Tyrod Taylor enters the season as the backup to Daniel Jones in New York, a familiar role in Taylor’s winding career that has seen him man starting jobs, mentorships and security options.
He’s not expected to see the field often — unless Jones faceplants in what is a pivotal fourth professional season.
One might fairly expect that to happen sooner rather than later. History suggests Jones will struggle, even with new coach Brian Daboll — the man credited with guiding Josh Allen toward stardom in Buffalo — now leading the way for the Giants. Injuries have also been a recurring problem with Jones, and although the Giants have again invested in their offensive line, until Jones proves he can play a full season without issue, it will continue to be a concern.
Taylor will have to be ready in such a scenario. And Daboll told reporters he’ll get the veteran prepared before it’s time to break the glass in case of emergency.
“Yeah, as we get going here in terms of the preseason games, we’ll talk about whatever we think is best,” Daboll said Tuesday. “But I have full confidence in Daniel and full confidence in Tyrod and what his role is. Each day, we sit there and we evaluate the guys. But will he get a few reps here or there? He might.”
One could take this as Daboll preparing to replace Jones, as if he doesn’t believe Jones has what it takes to lead the Giants to success. Naturally, Daboll refuted that rather quickly Tuesday.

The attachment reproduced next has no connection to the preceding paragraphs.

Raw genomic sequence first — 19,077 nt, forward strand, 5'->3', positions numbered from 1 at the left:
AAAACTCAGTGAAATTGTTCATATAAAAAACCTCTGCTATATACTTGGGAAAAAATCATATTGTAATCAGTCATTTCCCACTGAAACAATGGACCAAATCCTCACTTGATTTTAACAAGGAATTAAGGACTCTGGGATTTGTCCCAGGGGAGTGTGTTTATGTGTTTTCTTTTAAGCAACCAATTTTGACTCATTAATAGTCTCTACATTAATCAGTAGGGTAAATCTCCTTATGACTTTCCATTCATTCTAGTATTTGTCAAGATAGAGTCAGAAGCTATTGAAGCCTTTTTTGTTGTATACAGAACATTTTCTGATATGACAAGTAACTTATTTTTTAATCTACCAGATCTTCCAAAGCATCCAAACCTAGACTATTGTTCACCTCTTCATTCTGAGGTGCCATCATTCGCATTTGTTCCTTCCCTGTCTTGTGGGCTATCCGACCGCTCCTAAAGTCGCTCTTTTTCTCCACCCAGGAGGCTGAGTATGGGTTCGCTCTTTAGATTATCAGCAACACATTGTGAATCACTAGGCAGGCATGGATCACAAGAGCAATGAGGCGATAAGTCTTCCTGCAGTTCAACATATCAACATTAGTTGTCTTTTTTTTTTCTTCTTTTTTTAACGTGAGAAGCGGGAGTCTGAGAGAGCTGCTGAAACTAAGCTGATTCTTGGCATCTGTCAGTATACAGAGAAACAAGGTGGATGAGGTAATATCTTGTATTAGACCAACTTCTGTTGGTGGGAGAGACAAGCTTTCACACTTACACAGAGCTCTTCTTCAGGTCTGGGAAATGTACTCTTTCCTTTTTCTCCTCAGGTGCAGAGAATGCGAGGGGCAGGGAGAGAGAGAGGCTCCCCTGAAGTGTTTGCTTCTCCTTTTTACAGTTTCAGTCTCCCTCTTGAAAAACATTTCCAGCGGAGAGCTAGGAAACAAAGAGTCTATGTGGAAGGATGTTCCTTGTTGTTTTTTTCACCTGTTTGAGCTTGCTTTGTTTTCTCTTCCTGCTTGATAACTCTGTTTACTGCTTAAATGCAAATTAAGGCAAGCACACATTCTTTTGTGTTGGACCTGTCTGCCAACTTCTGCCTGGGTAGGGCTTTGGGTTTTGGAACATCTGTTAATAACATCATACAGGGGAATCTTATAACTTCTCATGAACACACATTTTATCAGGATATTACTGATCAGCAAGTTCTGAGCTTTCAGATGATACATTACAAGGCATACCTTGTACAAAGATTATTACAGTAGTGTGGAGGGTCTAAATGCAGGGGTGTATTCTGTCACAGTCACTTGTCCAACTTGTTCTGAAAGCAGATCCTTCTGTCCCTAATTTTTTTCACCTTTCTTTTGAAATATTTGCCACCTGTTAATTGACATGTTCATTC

“Absolutely not. No,” Daboll said when asked if preparing Taylor is a reflection of Jones’ standing with the Giants. “I learned from a pretty good coach a while ago, usually he doesn’t tell those guys when he throws them in because that’s what the backup’s role is. You have to go in on a split second.
“You prepare like you’re a starter. But the fourth play of a game, something happens, you’re in, you got to be ready to go. So, I don’t necessarily think we’ll tell those guys when that will happen.”
Taylor knows these situations happen. He was twice the starter when unfortunate luck forced his backup to replace him — first, in Cleveland with Baker Mayfield, and again in Los Angeles with Justin Herbert. Taylor didn’t get his job back in either scenario.
But the reverse could happen in New York, where all players are competing as if their jobs are on the line. Just ask receiver Kenny Golladay, another highly touted addition of recent years who has yet to live up to expectations.
“I’m not just going to talk about me as far as how important it is to me; I think it’s important for everyone,” Golladay said Tuesday. “We’ve got new coaches and a new offense; I think everyone is going to probably come into this season with a little chip on their shoulder. Even from the coaching standpoint, everyone is going to come in with that edge to try and meet the expectations.”
The Giants aren’t expected to win the Super Bowl in 2022, but they are expected to be better than the dumpster fire they were under coaches Pat Shurmur and Joe Judge. Jones will need to produce for this to happen. Otherwise, it’s fair to believe Daboll might be tempted to turn to Taylor in a time of extreme need — one in which injuries don’t necessarily have to play a factor.
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